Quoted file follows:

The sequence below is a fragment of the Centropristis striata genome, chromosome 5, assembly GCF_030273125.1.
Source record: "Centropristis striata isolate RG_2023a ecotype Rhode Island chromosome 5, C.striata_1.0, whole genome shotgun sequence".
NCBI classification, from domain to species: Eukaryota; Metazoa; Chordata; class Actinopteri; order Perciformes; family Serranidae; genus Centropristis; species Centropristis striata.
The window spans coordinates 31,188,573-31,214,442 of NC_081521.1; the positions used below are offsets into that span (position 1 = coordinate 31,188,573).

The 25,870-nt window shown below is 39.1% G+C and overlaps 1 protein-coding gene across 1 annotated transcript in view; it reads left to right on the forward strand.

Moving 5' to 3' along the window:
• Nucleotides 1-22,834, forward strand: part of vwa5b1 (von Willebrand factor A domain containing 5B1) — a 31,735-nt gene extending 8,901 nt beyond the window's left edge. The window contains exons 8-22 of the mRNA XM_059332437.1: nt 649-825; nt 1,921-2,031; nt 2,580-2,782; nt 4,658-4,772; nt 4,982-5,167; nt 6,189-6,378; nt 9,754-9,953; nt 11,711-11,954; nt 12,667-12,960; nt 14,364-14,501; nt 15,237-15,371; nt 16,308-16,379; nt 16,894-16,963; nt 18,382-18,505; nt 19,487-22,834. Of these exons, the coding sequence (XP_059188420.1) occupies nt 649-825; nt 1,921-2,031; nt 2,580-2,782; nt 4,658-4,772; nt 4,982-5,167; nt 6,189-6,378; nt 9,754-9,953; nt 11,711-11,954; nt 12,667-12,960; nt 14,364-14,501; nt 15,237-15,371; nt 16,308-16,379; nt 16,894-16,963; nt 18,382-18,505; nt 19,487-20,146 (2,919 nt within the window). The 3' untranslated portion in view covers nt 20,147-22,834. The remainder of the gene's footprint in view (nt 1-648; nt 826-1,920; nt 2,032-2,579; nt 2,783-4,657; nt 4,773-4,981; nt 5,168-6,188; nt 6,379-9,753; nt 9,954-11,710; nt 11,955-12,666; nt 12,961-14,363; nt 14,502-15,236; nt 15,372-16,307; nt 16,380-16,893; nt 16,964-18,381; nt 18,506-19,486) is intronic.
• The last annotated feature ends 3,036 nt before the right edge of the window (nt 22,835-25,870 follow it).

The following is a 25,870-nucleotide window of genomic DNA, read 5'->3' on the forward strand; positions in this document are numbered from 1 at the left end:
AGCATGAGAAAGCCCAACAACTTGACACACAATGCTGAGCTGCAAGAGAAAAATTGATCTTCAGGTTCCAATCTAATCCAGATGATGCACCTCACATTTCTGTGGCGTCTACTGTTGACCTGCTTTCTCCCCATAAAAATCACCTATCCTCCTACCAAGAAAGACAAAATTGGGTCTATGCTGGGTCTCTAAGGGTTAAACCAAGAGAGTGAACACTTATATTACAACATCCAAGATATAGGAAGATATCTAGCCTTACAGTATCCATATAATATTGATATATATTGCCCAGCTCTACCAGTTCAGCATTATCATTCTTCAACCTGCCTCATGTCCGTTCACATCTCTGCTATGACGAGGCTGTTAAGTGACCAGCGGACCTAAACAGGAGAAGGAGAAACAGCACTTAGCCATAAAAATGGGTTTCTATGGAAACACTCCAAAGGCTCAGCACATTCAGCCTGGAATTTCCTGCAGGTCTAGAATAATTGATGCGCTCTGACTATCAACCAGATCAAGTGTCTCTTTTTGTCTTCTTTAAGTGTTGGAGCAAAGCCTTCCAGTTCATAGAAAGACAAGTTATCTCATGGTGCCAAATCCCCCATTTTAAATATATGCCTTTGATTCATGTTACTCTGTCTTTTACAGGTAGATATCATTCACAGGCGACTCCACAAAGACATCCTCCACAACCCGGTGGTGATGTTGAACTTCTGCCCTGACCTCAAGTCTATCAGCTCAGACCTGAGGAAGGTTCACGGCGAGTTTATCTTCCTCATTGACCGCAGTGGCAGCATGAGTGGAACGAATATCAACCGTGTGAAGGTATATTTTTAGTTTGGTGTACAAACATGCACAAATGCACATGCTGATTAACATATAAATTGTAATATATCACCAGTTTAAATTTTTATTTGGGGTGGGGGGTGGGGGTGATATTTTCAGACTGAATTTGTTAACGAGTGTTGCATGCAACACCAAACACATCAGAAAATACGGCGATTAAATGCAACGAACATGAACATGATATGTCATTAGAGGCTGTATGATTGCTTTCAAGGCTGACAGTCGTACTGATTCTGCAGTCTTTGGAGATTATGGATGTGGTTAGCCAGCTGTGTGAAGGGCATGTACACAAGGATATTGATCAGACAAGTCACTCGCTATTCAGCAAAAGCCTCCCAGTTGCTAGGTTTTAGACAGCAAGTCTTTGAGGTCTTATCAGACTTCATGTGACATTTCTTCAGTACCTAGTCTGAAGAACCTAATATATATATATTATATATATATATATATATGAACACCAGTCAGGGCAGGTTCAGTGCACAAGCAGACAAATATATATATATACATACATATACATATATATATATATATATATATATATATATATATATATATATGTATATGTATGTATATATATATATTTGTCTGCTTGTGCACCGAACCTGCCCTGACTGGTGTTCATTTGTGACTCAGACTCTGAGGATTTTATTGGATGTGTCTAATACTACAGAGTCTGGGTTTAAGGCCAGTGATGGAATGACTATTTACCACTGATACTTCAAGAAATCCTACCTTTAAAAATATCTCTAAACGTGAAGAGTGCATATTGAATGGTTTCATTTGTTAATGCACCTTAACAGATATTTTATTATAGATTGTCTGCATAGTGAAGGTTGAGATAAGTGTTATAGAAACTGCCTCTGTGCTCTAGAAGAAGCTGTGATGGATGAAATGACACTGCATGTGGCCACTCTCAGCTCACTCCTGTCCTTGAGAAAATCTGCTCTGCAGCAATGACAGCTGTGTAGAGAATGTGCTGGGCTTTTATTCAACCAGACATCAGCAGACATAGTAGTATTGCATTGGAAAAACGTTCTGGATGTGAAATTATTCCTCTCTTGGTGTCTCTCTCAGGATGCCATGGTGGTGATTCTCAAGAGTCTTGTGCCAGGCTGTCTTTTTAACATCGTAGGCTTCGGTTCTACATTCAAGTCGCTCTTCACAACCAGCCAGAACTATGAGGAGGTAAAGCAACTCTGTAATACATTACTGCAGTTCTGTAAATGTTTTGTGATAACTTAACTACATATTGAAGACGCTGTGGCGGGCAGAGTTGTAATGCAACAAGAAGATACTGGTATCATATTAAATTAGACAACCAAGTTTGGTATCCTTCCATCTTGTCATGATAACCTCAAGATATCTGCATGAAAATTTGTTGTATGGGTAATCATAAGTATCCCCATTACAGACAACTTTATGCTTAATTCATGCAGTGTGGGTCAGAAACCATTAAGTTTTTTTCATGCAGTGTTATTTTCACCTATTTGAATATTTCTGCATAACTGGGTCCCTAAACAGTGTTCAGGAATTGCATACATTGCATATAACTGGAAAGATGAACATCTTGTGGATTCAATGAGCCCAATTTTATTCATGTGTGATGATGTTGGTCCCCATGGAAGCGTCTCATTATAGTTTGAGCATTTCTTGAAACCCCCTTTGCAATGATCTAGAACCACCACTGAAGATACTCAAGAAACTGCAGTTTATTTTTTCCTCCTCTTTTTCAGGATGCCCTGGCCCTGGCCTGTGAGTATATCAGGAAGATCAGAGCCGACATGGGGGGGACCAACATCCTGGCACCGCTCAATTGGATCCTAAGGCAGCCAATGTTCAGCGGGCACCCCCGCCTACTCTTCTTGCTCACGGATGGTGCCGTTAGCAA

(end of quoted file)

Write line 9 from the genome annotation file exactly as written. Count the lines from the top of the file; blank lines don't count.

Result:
The following is a 25,870-nucleotide window of genomic DNA, read 5'->3' on the forward strand; positions in this document are numbered from 1 at the left end: